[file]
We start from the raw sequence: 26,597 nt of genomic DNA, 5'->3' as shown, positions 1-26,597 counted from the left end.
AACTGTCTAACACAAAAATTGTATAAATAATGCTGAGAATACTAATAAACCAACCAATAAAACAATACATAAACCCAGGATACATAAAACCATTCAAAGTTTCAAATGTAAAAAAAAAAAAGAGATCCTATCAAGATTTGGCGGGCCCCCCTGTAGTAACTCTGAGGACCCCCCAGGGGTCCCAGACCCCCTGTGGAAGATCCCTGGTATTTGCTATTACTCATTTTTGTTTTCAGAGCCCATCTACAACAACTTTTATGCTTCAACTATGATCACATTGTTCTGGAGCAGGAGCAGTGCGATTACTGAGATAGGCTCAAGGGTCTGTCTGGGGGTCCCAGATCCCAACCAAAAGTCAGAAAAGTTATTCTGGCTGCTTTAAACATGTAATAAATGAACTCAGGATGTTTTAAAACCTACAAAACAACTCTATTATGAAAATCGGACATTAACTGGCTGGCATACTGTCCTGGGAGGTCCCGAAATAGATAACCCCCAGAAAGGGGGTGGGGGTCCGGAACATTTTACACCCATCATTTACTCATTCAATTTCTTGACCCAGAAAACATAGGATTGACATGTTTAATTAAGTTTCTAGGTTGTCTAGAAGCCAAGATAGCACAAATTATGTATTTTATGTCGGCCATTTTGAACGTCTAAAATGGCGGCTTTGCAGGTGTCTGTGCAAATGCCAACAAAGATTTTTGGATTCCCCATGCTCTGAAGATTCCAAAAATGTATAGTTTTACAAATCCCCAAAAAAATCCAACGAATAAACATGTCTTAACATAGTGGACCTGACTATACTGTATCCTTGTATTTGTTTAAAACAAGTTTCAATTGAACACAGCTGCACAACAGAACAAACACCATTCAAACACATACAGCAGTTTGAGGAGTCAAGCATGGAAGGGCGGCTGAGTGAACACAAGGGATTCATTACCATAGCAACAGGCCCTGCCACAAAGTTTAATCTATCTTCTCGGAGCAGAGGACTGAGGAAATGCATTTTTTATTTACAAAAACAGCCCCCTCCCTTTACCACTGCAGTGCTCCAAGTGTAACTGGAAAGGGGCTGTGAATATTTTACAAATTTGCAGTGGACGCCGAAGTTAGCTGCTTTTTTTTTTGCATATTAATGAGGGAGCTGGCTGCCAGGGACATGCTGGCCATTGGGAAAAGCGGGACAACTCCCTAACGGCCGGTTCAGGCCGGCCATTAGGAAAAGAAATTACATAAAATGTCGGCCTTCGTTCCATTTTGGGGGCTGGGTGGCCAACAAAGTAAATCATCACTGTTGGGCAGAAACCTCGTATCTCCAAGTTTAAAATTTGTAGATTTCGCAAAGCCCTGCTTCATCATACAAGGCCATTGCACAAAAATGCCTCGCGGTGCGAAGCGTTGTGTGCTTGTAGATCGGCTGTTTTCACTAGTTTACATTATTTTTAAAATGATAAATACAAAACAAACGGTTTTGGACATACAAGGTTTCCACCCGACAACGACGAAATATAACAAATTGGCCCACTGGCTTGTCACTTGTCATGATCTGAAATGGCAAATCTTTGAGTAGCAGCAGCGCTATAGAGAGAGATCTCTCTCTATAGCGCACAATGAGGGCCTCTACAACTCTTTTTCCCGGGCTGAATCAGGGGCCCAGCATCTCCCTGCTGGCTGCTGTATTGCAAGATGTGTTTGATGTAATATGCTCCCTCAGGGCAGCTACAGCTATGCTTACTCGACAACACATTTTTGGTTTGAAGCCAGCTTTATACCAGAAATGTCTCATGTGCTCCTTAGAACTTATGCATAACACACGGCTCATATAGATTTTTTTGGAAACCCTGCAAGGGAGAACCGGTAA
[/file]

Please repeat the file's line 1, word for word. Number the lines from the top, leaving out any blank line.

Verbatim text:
We start from the raw sequence: 26,597 nt of genomic DNA, 5'->3' as shown, positions 1-26,597 counted from the left end.